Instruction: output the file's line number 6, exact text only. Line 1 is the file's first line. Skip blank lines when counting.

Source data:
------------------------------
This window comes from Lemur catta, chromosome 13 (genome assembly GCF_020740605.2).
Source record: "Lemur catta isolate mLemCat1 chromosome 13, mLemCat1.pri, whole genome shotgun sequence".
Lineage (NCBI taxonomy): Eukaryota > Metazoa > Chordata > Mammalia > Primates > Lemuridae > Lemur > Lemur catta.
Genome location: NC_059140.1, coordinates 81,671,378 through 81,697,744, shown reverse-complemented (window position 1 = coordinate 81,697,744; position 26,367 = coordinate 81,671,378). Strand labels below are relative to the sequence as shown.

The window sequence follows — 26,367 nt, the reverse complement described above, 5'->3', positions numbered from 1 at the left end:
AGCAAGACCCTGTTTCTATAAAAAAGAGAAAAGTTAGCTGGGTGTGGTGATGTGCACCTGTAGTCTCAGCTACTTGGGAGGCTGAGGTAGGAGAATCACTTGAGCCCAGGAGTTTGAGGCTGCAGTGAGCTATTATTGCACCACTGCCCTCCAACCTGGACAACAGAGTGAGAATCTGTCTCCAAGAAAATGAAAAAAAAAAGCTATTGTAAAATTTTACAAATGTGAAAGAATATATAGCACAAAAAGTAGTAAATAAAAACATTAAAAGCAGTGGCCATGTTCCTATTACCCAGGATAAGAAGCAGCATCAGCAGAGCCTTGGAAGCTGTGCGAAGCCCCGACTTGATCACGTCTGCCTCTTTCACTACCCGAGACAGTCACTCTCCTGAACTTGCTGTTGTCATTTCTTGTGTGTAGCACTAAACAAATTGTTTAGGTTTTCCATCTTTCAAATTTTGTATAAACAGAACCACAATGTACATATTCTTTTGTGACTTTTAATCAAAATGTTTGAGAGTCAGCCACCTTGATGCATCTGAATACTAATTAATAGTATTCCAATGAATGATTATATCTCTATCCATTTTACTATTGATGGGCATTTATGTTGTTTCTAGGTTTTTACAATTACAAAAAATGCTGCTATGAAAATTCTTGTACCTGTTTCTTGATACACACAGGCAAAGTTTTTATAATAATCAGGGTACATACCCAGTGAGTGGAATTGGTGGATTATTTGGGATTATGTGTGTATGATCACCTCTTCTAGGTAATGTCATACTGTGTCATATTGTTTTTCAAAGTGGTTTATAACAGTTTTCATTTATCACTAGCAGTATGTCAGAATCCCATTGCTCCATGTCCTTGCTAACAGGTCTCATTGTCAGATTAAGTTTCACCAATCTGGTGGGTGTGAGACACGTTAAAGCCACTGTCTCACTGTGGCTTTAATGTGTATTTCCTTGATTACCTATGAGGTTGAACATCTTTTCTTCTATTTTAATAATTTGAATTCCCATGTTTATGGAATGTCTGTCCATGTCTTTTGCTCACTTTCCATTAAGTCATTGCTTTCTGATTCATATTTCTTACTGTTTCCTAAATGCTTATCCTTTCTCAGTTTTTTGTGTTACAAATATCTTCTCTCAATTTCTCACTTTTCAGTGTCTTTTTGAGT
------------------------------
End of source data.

AGCAAGACCCTGTTTCTATAAAAAAGAGAAAAGTTAGCTGGGTGTGGTGATGTGCACCTGTAGTCTCAGCTACTTGGGAGGCTGAGGTAGGAGAATCACTTGAGCCCAGGAGTTTGAGGCTGCAGTGAGCTATTATTGCACCACTGCCCTCCAACCTGGACAACAGAGTGAGAATCTGTCTCCAAGAAAATGAAAAAAAAAAGCTATTGTAAAATTTTACAAATGTGAAAGAATATATAGCACAAAAAGTAGTAAATAAAAACATTAAAAGCAGTGGCCATGTTCCTATTACCCAGGATAAGAAGCAGCATCAGCAGAGCCTTGGAAGCTGTGCGAAGCCCCGACTTGATCACGTCTGCCTCTTTCACTACCCGAGACAGTCACTCTCCTGAACTTGCTGTTGTCATTTCTTGTGTGTAGCACTAAACAAATTGTTTAGGTTTTCCATCTTTCAAATTTTGTATAAACAGAACCACAATGTACATATTCTTTTGTGACTTTTAATCAAAATGTTTGAGAGTCAGCCACCTTGATGCATCTGAATACTAATTAATAGTATTCCAATGAATGATTATATCTCTATCCATTTTACTATTGATGGGCATTTATGTTGTTTCTAGGTTTTTACAATTACAAAAAATGCTGCTATGAAAATTCTTGTACCTGTTTCTTGATACACACAGGCAAAGTTTTTATAATAATCAGGGTACATACCCAGTGAGTGGAATTGGTGGATTATTTGGGATTATGTGTGTATGATCACCTCTTCTAGGTAATGTCATACTGTGTCATATTGTTTTTCAAAGTGGTTTATAACAGTTTTCATTTATCACTAGCAGTATGTCAGAATCCCATTGCTCCATGTCCTTGCTAACAGGTCTCATTGTCAGATTAAGTTTCACCAATCTGGTGGGTGTGAGACACGTTAAAGCCACTGTCTCACTGTGGCTTTAATGTGTATTTCCTTGATTACCTATGAGGTTGAACATCTTTTCTTCTATTTTAATAATTTGAATTCCCATGTTTATGGAATGTCTGTCCATGTCTTTTGCTCACTTTCCATTAAGTCATTGCTTTCTGATTCATATTTCTTACTGTTTCCTAAATGCTTATCCTTTCTCAGTTTTTTGTGTTACAAATATCTTCTCTCAATTTCTCACTTTTCAGTGTCTTTTTGAGT